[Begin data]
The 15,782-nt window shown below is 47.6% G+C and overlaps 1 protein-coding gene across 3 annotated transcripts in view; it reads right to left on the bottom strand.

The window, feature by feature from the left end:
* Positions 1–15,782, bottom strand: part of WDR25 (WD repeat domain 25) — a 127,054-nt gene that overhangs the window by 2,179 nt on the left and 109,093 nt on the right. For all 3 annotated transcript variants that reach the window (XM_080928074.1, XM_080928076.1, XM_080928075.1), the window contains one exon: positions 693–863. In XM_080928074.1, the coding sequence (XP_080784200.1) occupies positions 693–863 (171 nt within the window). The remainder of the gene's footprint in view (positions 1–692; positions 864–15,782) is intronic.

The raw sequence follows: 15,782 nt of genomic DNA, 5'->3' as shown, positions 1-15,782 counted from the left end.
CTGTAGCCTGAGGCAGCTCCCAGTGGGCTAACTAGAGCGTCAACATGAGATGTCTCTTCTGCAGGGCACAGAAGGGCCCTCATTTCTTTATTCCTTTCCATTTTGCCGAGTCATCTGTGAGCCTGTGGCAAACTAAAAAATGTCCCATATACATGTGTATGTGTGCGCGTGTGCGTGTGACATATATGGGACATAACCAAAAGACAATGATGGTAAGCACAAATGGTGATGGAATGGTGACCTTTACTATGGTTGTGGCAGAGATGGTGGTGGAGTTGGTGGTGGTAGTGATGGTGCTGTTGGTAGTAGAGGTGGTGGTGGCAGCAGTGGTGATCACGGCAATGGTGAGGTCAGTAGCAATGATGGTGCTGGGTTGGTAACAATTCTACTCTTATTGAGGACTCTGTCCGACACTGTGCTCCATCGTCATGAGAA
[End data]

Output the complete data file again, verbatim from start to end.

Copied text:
The 15,782-nt window shown below is 47.6% G+C and overlaps 1 protein-coding gene across 3 annotated transcripts in view; it reads right to left on the bottom strand.

The window, feature by feature from the left end:
* Positions 1–15,782, bottom strand: part of WDR25 (WD repeat domain 25) — a 127,054-nt gene that overhangs the window by 2,179 nt on the left and 109,093 nt on the right. For all 3 annotated transcript variants that reach the window (XM_080928074.1, XM_080928076.1, XM_080928075.1), the window contains one exon: positions 693–863. In XM_080928074.1, the coding sequence (XP_080784200.1) occupies positions 693–863 (171 nt within the window). The remainder of the gene's footprint in view (positions 1–692; positions 864–15,782) is intronic.

The raw sequence follows: 15,782 nt of genomic DNA, 5'->3' as shown, positions 1-15,782 counted from the left end.
CTGTAGCCTGAGGCAGCTCCCAGTGGGCTAACTAGAGCGTCAACATGAGATGTCTCTTCTGCAGGGCACAGAAGGGCCCTCATTTCTTTATTCCTTTCCATTTTGCCGAGTCATCTGTGAGCCTGTGGCAAACTAAAAAATGTCCCATATACATGTGTATGTGTGCGCGTGTGCGTGTGACATATATGGGACATAACCAAAAGACAATGATGGTAAGCACAAATGGTGATGGAATGGTGACCTTTACTATGGTTGTGGCAGAGATGGTGGTGGAGTTGGTGGTGGTAGTGATGGTGCTGTTGGTAGTAGAGGTGGTGGTGGCAGCAGTGGTGATCACGGCAATGGTGAGGTCAGTAGCAATGATGGTGCTGGGTTGGTAACAATTCTACTCTTATTGAGGACTCTGTCCGACACTGTGCTCCATCGTCATGAGAA